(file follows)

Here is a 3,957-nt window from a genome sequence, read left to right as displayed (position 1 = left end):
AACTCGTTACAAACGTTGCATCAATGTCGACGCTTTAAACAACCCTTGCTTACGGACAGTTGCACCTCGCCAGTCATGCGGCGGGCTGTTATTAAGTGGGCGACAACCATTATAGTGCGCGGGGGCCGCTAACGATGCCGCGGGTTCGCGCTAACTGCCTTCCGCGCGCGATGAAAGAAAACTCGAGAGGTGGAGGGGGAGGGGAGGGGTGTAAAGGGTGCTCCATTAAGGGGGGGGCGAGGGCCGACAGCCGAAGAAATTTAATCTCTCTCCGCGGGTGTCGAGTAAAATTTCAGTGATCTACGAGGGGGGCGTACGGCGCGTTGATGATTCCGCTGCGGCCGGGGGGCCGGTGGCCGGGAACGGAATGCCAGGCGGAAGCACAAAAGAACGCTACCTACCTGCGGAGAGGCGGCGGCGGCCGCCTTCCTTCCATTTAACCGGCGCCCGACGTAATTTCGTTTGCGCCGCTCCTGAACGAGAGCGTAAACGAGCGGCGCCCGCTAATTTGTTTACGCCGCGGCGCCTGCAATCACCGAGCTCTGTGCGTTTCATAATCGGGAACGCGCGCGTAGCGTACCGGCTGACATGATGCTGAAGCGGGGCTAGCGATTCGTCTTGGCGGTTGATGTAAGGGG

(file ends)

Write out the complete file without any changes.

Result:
Here is a 3,957-nt window from a genome sequence, read left to right as displayed (position 1 = left end):
AACTCGTTACAAACGTTGCATCAATGTCGACGCTTTAAACAACCCTTGCTTACGGACAGTTGCACCTCGCCAGTCATGCGGCGGGCTGTTATTAAGTGGGCGACAACCATTATAGTGCGCGGGGGCCGCTAACGATGCCGCGGGTTCGCGCTAACTGCCTTCCGCGCGCGATGAAAGAAAACTCGAGAGGTGGAGGGGGAGGGGAGGGGTGTAAAGGGTGCTCCATTAAGGGGGGGGCGAGGGCCGACAGCCGAAGAAATTTAATCTCTCTCCGCGGGTGTCGAGTAAAATTTCAGTGATCTACGAGGGGGGCGTACGGCGCGTTGATGATTCCGCTGCGGCCGGGGGGCCGGTGGCCGGGAACGGAATGCCAGGCGGAAGCACAAAAGAACGCTACCTACCTGCGGAGAGGCGGCGGCGGCCGCCTTCCTTCCATTTAACCGGCGCCCGACGTAATTTCGTTTGCGCCGCTCCTGAACGAGAGCGTAAACGAGCGGCGCCCGCTAATTTGTTTACGCCGCGGCGCCTGCAATCACCGAGCTCTGTGCGTTTCATAATCGGGAACGCGCGCGTAGCGTACCGGCTGACATGATGCTGAAGCGGGGCTAGCGATTCGTCTTGGCGGTTGATGTAAGGGG